1 C sour cream
1 C mayonnaise
4-5 dashes Tabasco
1 T parsley
1 T dry green onion
1 tsp dill weed
1 tsp garlic powder or garlic salt
1 tsp *Beau Monde
salt to taste if using garlic powder
optional: 1 tsp Accent (MSG)
Thoroughly mix all ingredients in a bowl. Cover. Allow flavors to blend several hours or overnight in refrigerator.
Serve with your favorite veggies or any combinations of the following; cut up celery, carrots, red, yellow, orange, green or purple peppers, broccoli, cauliflower, zucchini, yellow summer squash, scallions, whole radishes and cherry tomatoes.
The original recipe calls for garlic salt. I altered this part mainly because I find that buying garlic powder is more useful and economical than garlic salt. One can always mix garlic and salt together. I also like the kick the extra garlic gives to this dip. It may need just a touch of salt to bring out the combined flavors.
*Beau Monde" comes from France. It means “beautiful world”. It can be found in the spice aisle of most large supermarkets. It is a blending of celery seed powder and onion powder. Used sparingly it enhances many a dish with its subtle, but nearly undecipherable flavor. Having a bottle of Beau Monde in your larder will eventually find its way into many savory dishes.
©Wilma Carolyn Johnson Short
I first had this wonderful dip at my cousin Claire's home in Providence. I had recently moved to RI after graduating from college. I was so impressed with the flavors of this smooth dip served up with crunchy vegetables that I started making it many times over to bring to parties or other social events. Always, someone would ask me for the recipe. Or ask “What's in this? It's delicious!” This was in the days before we even imagined having PCs, so I would write it out on a 3x5” card or a scrap of paper for each person who wanted the recipe.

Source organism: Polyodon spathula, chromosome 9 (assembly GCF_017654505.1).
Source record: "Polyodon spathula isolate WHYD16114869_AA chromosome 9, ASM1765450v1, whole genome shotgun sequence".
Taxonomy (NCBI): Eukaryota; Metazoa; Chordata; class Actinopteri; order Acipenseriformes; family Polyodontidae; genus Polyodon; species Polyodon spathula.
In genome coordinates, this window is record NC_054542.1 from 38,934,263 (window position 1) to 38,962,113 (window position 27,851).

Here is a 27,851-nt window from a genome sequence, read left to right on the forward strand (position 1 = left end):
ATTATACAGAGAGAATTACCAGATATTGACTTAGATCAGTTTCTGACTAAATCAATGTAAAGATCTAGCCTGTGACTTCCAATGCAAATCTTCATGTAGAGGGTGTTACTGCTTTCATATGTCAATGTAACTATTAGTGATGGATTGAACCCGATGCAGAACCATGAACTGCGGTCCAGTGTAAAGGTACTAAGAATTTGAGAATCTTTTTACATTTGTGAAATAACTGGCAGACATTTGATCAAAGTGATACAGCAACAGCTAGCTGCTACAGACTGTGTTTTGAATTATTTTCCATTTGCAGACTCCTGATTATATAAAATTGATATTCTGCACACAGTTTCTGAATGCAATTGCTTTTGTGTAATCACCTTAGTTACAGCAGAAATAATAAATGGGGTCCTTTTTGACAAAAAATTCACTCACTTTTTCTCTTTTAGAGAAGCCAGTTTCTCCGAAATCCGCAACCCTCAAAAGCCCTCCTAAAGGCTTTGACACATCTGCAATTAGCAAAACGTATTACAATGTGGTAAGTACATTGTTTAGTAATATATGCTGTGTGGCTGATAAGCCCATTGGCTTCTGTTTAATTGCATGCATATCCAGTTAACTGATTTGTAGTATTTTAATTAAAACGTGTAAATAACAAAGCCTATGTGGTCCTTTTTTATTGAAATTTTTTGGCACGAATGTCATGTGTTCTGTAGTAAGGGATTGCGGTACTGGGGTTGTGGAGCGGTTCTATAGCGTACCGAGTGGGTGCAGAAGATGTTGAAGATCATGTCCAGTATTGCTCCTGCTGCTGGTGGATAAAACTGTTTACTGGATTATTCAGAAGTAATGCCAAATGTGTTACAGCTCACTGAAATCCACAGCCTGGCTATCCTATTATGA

I do not know the origin of this dip. As far as I'm concerned this is “Claire's Dip” and I like to think of my good times with her whenever I make up a batch. My memories of Claire extend from early childhood Christmases at her parents Rumford home; the time she gave me a doll identical to the one she had that I loved so - I named the doll Claire-Betsy; the apartment we shared in Chicago just after I graduated from high school; and being put up for a while in Claire's and Dan's attic on the east side of Providence while I was seeking employment as a music teacher. (I'll never forget the time the space heater fan stopped working and I went to bed with my long hair still wet. When I woke up the next morning I found ice crystals n my hair.)
Claire was a good, and often, eclectic cook. If she made a dessert, she made two others just in case the first one bombed. If she made a main course, she made a back-up dish and always ample vegetables. She seemed to be in two places at once in her kitchen. She moved sprightly from cabinet to stove, much like our grandmother, Clara. She began incorporating wine, garlic, olive oil, butter, and fresh herbs and was not afraid to use spices generously. I honed a great deal of cooking ideas from her that slowly evolved into my own cooking style.
Claire was like a sister to me (our mothers were sisters). We talked like sisters. We argued like sisters, but we shared and listened to each other like sisters. Peace be to her wonderful memory.